Office of the President of the Millennium Assembly
55th session of the United Nations General Assembly
 
 
 

Statement by
H.E. MR. HARRI HOLKERI
President of the General Assembly

On the occasion of the commemoration of Africa Day
24 May 2001


I am very pleased to have this opportunity to address the commemoration of Africa Day which marks the 38th Anniversary of the signing of the OAU Charter.

At the Millennium Summit Member States pledged to strengthen the United Nations as an indispensable common house of the entire human family. The challenges facing us are huge and to be successful the United Nations must deepen its relationship with other organizations.

I have stressed the important role that regional organizations play in promoting the UN's goals and fulfilling the Summit outcome. I also believe that we need to do more to improve these relations in order to intensify co-operation not only through words but also by deeds. I look forward to working with the OAU and its members in this respect.

When we celebrate Africa Day we should note that Africa enters the new millennium with hope and optimism. After a long period of stagnation and slow growth, witnessed not only by negative per capita income but also deterioration in the social situation, per capita income in several African countries has grown at a positive rate since 1994, peaking at 4.8 per cent in 1996. This was made possible because the majority of African countries are pursuing economic policies, aimed at reducing macroeconomic imbalances and providing an enabling environment to stimulate private sector development. It should also be stressed that economic reforms have been accompanied by political liberalization and a movement towards participatory forms of government. This in turn is giving rise to improved relationships between the State and civil society.

However, economic growth has not been sustained in the majority of African countries. Since 1996, growth has slowed down, though it has remained positive. But growth projection of 3.1 per cent for 2001 and 4.3 per cent for 2001 provide cause for optimism.

Recent improvements in economic performance notwithstanding, Africa remains the poorest and least developed region of the world, the least developed technologically, the most indebted in terms of external debt to GDP ratio, and the most affected by civil conflict. And yet, overseas development assistance to Africa has fallen, from $32 per head in 1990 to $19 by 1998. This decline took place despite the efforts by African countries to undertake economic and political reforms. ODA can catalyse development, especially through investment in the social sector and the infrastructure. The donor community must meet the ODA target of 0.7 per cent. So far is only a few countries have met or exceeded this target.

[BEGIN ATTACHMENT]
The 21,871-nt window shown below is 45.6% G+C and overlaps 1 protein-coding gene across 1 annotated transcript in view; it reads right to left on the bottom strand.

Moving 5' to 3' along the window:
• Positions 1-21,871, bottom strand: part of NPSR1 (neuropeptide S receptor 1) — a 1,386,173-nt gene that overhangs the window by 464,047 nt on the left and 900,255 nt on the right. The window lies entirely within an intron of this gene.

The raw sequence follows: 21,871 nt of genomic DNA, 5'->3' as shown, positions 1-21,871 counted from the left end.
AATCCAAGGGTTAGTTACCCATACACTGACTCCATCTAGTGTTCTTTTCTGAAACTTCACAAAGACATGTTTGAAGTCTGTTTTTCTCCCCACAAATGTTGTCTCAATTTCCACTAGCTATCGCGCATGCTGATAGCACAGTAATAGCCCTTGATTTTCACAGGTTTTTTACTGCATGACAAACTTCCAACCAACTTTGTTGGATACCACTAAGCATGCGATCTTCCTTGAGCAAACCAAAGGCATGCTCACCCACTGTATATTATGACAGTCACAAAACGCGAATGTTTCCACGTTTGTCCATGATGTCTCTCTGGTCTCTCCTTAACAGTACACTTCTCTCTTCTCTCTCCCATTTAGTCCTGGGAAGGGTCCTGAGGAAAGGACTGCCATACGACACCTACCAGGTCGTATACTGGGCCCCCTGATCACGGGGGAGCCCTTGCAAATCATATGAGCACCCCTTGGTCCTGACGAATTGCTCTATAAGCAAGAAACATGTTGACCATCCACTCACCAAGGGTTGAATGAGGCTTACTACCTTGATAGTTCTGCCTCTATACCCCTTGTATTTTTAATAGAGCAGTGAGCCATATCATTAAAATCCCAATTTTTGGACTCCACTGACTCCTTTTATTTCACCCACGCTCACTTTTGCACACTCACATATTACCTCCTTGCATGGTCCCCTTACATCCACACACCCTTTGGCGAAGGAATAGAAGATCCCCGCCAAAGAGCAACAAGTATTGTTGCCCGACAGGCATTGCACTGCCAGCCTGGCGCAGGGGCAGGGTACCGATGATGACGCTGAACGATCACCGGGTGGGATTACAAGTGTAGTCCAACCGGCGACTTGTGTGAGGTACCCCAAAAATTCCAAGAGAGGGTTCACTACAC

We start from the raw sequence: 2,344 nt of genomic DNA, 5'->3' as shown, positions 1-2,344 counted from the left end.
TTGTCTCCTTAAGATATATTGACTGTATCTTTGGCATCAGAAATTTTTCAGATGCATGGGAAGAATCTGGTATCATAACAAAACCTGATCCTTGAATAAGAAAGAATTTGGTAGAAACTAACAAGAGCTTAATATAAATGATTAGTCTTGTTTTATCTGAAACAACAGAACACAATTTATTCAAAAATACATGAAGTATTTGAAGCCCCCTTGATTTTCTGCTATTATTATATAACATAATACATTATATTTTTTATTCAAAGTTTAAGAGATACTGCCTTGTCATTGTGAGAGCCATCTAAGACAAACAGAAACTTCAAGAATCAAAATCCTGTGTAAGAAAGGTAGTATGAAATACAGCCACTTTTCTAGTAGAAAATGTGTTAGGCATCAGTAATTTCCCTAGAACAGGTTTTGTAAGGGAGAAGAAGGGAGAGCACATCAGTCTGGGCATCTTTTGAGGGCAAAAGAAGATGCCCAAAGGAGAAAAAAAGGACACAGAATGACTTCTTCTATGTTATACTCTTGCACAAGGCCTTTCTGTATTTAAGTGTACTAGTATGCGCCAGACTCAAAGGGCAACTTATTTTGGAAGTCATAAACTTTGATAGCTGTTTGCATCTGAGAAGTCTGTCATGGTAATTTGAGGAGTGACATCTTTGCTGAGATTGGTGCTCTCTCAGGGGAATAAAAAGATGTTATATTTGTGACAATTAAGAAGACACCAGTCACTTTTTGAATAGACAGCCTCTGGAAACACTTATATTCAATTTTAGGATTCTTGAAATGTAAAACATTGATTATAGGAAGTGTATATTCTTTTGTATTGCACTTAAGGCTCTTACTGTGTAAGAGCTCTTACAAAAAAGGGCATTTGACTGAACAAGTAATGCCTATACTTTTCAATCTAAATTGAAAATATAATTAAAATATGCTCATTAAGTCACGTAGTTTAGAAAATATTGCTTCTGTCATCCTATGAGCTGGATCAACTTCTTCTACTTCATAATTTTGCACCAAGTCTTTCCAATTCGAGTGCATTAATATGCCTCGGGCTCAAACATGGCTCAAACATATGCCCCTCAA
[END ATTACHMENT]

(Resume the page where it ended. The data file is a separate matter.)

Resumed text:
It is in this connection that I should like to recall that at the Millennium Summit we resolved to support the consolidation of democracy in Africa and assist Africans in their struggle for lasting peace, poverty eradication and sustainable development. The observance of Africa Day this year gives us all an opportunity to recommit ourselves to fulfilling the commitments we have made at the Summit.

The Third United Nations Conference on the LDC's, which was part of the follow up process to the Summit, reinforced some of the critical issues relating to financing for development in the LDCs, including, among others, debt, market access, ODA and foreign direct investment. A number of concrete promises were announced in the Conference, and we must ensure an effective follow up in order to implement the outcome which will benefit the African region, which hosts 34 out of 49 LDCs.

One important issue raised at the Summit was the need to tackle the HIV/AIDS pandemic, also addressed by the recent Abuja Summit, which I had an opportunity to attend. Largely due to HIV/AIDS, life expectancy in sub-Saharan Africa is declining: from 59 years in early 1990 to only 45 years by the year 2010. At the same time, it is estimated that the number of AIDS orphans will rise to 40 millions in Africa alone. These figures illustrate that HIV/AIDS not only destroys individuals, it destroys entire societies. At this very moment negotiations on the action plan for the HIV/AIDS Special Session are going on in another room. We all must make our best effort to focus the discussion on the core issues, which would ensure that the outcome is relevant also to Africa.

Let me now briefly touch upon the role of regional organizations in conflict prevention and peace building. The role of regional organizations, such as OAU is particularly important in conflict prevention and post-conflict peace-building. The OAU with its Mechanism for Conflict Prevention and Resolution and together with other regional organizations and civil society can make an important contribution towards peace in Africa. The UN will continue to support the OAU in its efforts to prevent and resolve conflicts in Africa. I hope to benefit fully from the experience of OAU and its members next week when we discuss conflict prevention and post-conflict peace building in the Working Group on Causes of Conflict and the Promotion of Durable Peace and Sustainable Development in Africa. I count on your active participation and support in making that discussion productive.

African development remains the UN's priority and in line with the spirit of the Millennium Declaration, the UN system has an important role to play in building and strengthening partnerships for development and peace in Africa. Only by working together with African leaders and the OAU can we achieve this goal.